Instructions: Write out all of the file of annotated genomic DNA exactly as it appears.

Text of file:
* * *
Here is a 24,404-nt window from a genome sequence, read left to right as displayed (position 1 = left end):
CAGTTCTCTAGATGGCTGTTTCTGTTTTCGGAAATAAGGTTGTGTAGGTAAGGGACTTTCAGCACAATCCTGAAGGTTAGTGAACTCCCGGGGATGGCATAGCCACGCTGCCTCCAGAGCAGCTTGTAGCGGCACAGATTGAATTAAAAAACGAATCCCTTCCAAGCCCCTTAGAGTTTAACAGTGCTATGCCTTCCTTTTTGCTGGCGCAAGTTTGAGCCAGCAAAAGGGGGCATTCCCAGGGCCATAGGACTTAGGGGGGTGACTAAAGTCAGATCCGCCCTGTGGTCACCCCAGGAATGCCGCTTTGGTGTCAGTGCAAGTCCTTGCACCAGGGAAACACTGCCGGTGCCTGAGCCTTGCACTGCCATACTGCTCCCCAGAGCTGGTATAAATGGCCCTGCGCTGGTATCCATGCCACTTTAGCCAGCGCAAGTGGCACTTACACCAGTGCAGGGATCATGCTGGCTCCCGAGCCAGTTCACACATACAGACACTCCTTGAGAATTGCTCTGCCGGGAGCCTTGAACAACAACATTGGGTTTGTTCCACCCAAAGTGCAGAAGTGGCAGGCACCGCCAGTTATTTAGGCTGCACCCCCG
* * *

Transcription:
Here is a 24,404-nt window from a genome sequence, read left to right as displayed (position 1 = left end):
CAGTTCTCTAGATGGCTGTTTCTGTTTTCGGAAATAAGGTTGTGTAGGTAAGGGACTTTCAGCACAATCCTGAAGGTTAGTGAACTCCCGGGGATGGCATAGCCACGCTGCCTCCAGAGCAGCTTGTAGCGGCACAGATTGAATTAAAAAACGAATCCCTTCCAAGCCCCTTAGAGTTTAACAGTGCTATGCCTTCCTTTTTGCTGGCGCAAGTTTGAGCCAGCAAAAGGGGGCATTCCCAGGGCCATAGGACTTAGGGGGGTGACTAAAGTCAGATCCGCCCTGTGGTCACCCCAGGAATGCCGCTTTGGTGTCAGTGCAAGTCCTTGCACCAGGGAAACACTGCCGGTGCCTGAGCCTTGCACTGCCATACTGCTCCCCAGAGCTGGTATAAATGGCCCTGCGCTGGTATCCATGCCACTTTAGCCAGCGCAAGTGGCACTTACACCAGTGCAGGGATCATGCTGGCTCCCGAGCCAGTTCACACATACAGACACTCCTTGAGAATTGCTCTGCCGGGAGCCTTGAACAACAACATTGGGTTTGTTCCACCCAAAGTGCAGAAGTGGCAGGCACCGCCAGTTATTTAGGCTGCACCCCCG